新互动技术填平艺术作品的“数字鸿沟”

【新互动技术填平艺术作品的“数字鸿沟”】艺术作品的“数字鸿沟”:就像作家拥护数字平台,音乐家用户数字音乐,摄像师拥护数字相片,艺术仅仅是以新媒体的新技术为基础的旧内容呈现。无论艺术的形式是什么(绘画的、网页版的或印刷的),或用什么制作的(手工的、机器生产的、个人或团队作品),新兴的艺术形式不仅需要激发观赏者的共鸣,还需要激发他们提问。而只有具有独特的原创作品和深层内涵的艺术作品才能激发观众提问。新计算机技术如何填平这种鸿沟:邀请观众以互动的方式参与到艺术作品的创作中来。本周世界经济论坛中将展示的“Pascal之树”就是一个新的尝试:传统绘画+(个人大脑-计算机界面+智能眼镜)EEG脑波记录仪+根据脑波记录生长的树。

How Art Can Bridge the Digital ‘Divide’

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Consisting of paintings, brainwave recordings fed into smart glass, and a live tree in a box, this art installation is an attempt to bridge the digital art divide -- inviting new ways to "think, see, and filter affect." The piece is called “The Tree of Pascal” by Drue Kataoka and will be exhibited as part of the annual meeting of the World Economic Forum in Davos this week.

The brainwaves featured in the installation were captured from different regions of the brain through this personal electroencephalography (EEG) brain-computer interface. The EPOC headset features 14 electrodes and is made by San Francisco-based startup Emotiv, which collaborated on this project through its CEO Tan Le and also made the headset open source for developers and researchers. The company developed custom software to process the brainwave data and feed those "insights" into the art installation through their API. Image: Emotiv

Brainwaves were collected from over 40 people (to date) on virtually every continent: Africa, Asia, Australia, Europe, North and South America. The participating "brains" -- representing technology, academia, social service, and business -- were asked to visualize an activity important to them while wearing the headset. Their recorded brainwaves were then incorporated into the art.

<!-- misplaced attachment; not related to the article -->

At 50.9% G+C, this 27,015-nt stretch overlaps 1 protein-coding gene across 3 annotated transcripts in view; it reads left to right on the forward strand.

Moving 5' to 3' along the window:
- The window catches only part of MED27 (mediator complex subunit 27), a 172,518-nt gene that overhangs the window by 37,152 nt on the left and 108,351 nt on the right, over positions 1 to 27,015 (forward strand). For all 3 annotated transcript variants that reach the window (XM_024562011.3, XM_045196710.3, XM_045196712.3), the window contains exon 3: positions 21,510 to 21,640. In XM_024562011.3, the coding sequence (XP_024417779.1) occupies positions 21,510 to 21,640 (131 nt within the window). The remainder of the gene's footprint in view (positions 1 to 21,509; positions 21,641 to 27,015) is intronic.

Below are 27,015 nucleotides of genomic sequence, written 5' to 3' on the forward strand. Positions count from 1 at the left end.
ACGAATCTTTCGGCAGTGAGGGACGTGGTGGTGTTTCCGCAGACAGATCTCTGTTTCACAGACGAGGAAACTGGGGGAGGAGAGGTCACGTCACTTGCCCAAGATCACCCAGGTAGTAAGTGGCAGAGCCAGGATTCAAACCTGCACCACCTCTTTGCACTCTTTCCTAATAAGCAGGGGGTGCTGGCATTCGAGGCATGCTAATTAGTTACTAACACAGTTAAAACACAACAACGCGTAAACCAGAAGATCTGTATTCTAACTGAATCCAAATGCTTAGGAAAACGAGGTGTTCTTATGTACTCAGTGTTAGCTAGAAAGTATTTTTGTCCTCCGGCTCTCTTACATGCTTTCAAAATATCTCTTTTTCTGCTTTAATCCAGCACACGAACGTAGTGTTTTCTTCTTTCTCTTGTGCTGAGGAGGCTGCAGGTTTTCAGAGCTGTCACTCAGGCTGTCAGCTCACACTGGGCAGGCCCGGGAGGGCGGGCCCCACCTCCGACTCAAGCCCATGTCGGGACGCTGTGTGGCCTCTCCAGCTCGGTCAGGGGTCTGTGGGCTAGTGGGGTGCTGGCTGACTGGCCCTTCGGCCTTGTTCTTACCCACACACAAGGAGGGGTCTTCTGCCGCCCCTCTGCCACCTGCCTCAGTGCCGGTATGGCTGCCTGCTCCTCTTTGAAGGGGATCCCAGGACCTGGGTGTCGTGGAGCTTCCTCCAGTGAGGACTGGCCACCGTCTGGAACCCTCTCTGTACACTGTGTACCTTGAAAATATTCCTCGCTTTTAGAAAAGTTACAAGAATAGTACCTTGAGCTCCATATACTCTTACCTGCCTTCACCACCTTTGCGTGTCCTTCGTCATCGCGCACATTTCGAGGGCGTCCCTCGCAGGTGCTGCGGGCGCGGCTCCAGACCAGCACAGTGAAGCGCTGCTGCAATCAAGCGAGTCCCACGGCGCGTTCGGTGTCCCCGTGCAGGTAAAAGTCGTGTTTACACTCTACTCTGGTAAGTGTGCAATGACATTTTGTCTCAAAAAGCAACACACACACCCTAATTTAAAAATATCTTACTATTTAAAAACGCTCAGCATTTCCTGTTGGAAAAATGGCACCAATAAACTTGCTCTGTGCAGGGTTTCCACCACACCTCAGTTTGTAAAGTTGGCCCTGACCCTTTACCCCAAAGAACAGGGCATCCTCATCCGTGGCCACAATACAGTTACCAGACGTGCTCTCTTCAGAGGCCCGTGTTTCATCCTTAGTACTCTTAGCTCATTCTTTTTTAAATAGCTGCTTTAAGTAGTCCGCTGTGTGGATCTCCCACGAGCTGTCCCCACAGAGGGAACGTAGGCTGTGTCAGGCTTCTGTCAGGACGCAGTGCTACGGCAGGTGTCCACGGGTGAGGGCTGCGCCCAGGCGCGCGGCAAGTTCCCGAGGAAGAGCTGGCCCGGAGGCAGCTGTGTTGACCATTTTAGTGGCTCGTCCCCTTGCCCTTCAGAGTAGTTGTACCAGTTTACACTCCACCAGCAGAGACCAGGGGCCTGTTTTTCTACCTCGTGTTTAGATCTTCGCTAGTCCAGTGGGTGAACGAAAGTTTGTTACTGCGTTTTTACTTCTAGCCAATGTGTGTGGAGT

Inside the art installation -- encased behind a glass panel -- is a small, living tree. But the panel isn't made of ordinary glass; it's made of Smart glass. The glass changes from transparent to opaque depending on the voltage applied to it, which is correlated to the intensity of thought and emotion from both recorded brainwaves ... and live ones. So the artwork isn't static: It collaborates with viewers real-time, changing and adapting (like neuro-plasticity in the brain) with new experiences. The more light that comes through, the more light will reach the tree -- enabling the tree to thrive.

Outside the art installation -- on the top and both sides of the triangular box -- are three "Sumi-e" ink paintings ("The End of the Sky," "Conceiving the Sky," and "Top of the Sky"). Sumi-e is an ancient technique originally practiced by monks and Samurai in Japan. One of the country's most famous swordsmen, Miyamoto Musashi, was also one of the greatest Sumi-e artists in history; control of hand is essential in both.

In the Sumi-e technique, the process of grinding and preparing the ink before it is applied by brush on paper is very intense, laborious, and contemplative. The artist was looking at and meditating on Hubble telescope photos while doing these paintings, which aim to capture and bridge the worlds inside and outside of us.

View without the smart glass (this tree is an artificial placeholder since the live one will be sourced from Switzerland due to EU agricultural restrictions). Inside the box are mirror fragments, broken and arranged by the artist as part of a "magic box" technique she developed for creating negative space and reflecting, distorting, and blending worlds. The inspiration for the tree -- and title of the entire art installation -- came from the following quote by French mathematician and philosopher Blaise Pascal:
"Man is but a reed, the most feeble thing in nature; but he is a thinking reed. The entire universe need not arm itself to crush him. A vapour, a drop of water suffices to kill him. But, if the universe were to crush him, man would still be more noble than that which killed him, because he knows that he dies and the advantage which the universe has over him; the universe knows nothing of this. All our dignity consists, then, in thought. By it we must elevate ourselves, and not by space and time which we cannot fill. Let us endeavour, then, to think well; this is the principle of morality."